10 Books Like All the Light We Cannot See: Heroines, Fate and WWII

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Winner of the 2015 Pulitzer Prize, All the Light We Cannot See combined hypnotizing prose with eccentric characters to tell a tale of World War II that moved thousands of readers. It’s definitely a tough act to follow, but we’ve done our best to dig up books like All the Light We Cannot See.

Our list of books like All the Light We Cannot See draws on many fan-favorite elements of the novel. We’ve got more World War II stories, precocious heroines and daydreamy heroes, and stories touched by fate and mysticism. We’ve also netted a few novels that will introduce you to lesser known wars and genocides. If you enjoyed All the Light We Cannot See, your next great read is somewhere on this list!

Books like All the Light We Cannot See, with book covers.

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10 Books Like All the Light We Cannot See

The Book Thief, Markus Zusak

If you’re interested in reading more about World War II, The Book Thief is a great place to start.

Nine-year-old Liesel lives in a precarious position. A foster child in Munich at the start of World War II, she doesn’t make life any easier on herself when she begins stealing books from her aristocratic neighbors and smuggling them to the young Jewish artist hidden in her cellar. Her boldness wins her many friends (including one supernatural protector), but under the shadow of war, she may bring more danger upon herself than she can escape.

The Book Thief and All the Light We See have obvious parallels in their plots. Both novels feature precocious young heroines forced into hiding, the blossoming of first love, and of course, the chaos and violence of war. However The Book Thief has a uniquely magical twist: the story is narrated by Death. If you were tantalized by the hints of mysticism in All the Light We Cannot See, you’ll love The Book Thief for fully embracing the paranormal dimensions of war. 

The Guernsey Literary and Potato Peel Society, Annie Barrows and Mary Ann Shaffer

All the Light We Cannot See situated its characters directly in World War II’s line of fire. The Guernsey Literary and Potato Peel Society takes a cozier approach by focussing on a small island off the coast of Britain. 

Juliet, a novelist burnt out by the atrocities of World War II, stumbles upon an unlikely source of inspiration while looking for the subject of her next book. On the quiet island of Guernsey, a book club formed to avoid the wartime curfew has read her latest novel–and they have opinions. After corresponding with her new critics, Juliet decides to visit Guernsey. What she finds on the little island will change her view of the war and her voice as a writer forever.

If you enjoyed the eccentric cast of characters in All the Light We Cannot See, The Guernsey Literary and Potato Peel Society has plenty more in store, from pig farmers to French rebels to local theater producers. Warm-hearted and humorous, the novel sets out to prove that World War II was no less real on the little island of Guernsey than it was in continental Europe.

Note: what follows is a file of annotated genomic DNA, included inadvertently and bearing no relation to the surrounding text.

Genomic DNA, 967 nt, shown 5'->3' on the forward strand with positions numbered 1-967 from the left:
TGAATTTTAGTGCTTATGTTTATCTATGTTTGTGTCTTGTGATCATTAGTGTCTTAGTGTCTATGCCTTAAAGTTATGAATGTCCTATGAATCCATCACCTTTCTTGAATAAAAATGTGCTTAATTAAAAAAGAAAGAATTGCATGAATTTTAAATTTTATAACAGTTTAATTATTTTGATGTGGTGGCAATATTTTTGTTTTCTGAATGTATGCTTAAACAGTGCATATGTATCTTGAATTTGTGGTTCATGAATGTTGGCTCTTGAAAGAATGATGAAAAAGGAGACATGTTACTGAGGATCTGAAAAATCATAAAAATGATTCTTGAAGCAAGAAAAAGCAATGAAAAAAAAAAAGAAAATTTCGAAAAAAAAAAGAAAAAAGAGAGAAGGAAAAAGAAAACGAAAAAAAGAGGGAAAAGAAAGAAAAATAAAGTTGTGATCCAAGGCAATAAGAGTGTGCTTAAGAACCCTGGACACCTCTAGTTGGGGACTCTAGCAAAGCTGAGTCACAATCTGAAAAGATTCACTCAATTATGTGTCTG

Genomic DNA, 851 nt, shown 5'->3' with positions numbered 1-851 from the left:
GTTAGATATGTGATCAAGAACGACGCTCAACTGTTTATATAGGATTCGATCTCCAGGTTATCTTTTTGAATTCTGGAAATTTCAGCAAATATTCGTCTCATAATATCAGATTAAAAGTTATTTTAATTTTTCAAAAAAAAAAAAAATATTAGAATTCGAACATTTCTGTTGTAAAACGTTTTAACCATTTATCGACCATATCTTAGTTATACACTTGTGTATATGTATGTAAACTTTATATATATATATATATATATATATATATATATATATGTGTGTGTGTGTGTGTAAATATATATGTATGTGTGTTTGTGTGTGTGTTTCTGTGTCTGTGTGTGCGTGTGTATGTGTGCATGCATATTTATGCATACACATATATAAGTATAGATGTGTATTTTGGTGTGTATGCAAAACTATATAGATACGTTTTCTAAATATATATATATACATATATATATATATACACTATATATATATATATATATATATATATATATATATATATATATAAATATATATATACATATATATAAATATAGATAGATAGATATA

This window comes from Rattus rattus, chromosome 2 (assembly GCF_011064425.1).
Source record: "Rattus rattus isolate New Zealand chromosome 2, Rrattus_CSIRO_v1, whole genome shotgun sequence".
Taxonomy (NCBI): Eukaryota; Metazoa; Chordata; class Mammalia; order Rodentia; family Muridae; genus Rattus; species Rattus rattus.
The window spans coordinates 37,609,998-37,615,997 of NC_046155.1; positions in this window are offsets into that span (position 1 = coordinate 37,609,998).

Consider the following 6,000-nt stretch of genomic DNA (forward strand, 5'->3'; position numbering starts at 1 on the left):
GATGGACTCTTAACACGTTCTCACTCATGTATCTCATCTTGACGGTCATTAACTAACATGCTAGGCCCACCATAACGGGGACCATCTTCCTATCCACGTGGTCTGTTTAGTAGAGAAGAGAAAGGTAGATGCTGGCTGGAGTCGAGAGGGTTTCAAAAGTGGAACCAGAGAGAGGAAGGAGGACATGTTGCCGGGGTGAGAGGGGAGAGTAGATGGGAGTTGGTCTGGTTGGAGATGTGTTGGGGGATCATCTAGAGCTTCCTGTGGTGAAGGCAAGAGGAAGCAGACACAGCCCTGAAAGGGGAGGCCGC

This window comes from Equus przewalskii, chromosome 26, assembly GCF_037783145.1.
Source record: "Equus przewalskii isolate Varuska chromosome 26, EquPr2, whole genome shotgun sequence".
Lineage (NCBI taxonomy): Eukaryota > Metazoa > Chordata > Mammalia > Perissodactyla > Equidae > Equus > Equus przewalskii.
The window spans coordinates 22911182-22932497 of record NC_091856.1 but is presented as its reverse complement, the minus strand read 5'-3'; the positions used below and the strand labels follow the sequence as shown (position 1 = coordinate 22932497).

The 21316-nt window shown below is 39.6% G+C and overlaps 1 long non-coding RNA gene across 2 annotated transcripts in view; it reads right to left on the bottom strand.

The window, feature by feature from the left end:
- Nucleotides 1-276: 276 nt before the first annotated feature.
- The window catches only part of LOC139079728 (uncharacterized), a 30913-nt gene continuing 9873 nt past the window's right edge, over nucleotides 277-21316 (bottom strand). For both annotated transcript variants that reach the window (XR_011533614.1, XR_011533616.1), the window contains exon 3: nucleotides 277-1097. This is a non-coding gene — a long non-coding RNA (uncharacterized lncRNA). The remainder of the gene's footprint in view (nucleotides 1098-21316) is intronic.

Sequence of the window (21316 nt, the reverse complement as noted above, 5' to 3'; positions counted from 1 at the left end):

The Great Believers, Rebecca Makkai

Set in the 1985 AIDS epidemic, The Great Believers may seem to be separated from All the Light We Cannot See by a significant time gap, but that’s one of the triumphs of this novel. It traces the aftermath of tragedy through time, connecting historical events with deep emotional truth.

Yale Tishman, the director of an art gallery in Chicago, is living his best life. He lives in a vibrant gay community with his handsome, steady partner, and he is about to pull off the most important art acquisition of his career: a collection of masterpiece paintings from the 1920s. But Yale’s life begins to crumble when the AIDS epidemic strikes Chicago. Suddenly, the paintings take on a new meaning to Yale, as he relates the death toll of the AIDS epidemic to the loss of young men on WWI’s battlefields. 

Like All the Light We Cannot See, The Great Believers was nominated for the Pulitzer Prize. It’s a beautifully written novel exploring the depths of comfort and pain that friendship can bring us when a society is struck by tragedy.

A Thousand Splendid Suns, Khaled Hosseini

For most of us, World War II feels like the stuff of historical fiction. However, you may have grown up in the shadow of the US’s more recent war: the War in Afghanistan. A Thousand Splendid Suns presents a different side of a story you lived through.

Mariam and Laila have little in common until the relatively stable, liberal government in Afghanistan is violently overthrown, and both women become victims of systemic oppression. Forced to share an abusive husband, Mariam and Laila band together to fight for a better life for Laila’s daughter. As the new regime becomes more and more restrictive and the womens’ husband grows increasingly brutal, it becomes clear to the two women that only one of them will make it out alive.

Celebrated for balancing his love of Afghanistan with the stark reality of its oppressive government, Khaled Hosseini writes stories with incredible depth of emotion about characters who are forced to make impossible choices. 

The Signature of All Things, Elizabeth Gilbert

In All the Light We Cannot See, Marie-Laure’s fascination with the natural world is interrupted by the closure of the museum where her father works due to the occupation of German soldiers. In The Signature of All Things, readers get to watch a young woman’s love for environmental science reach its fruition.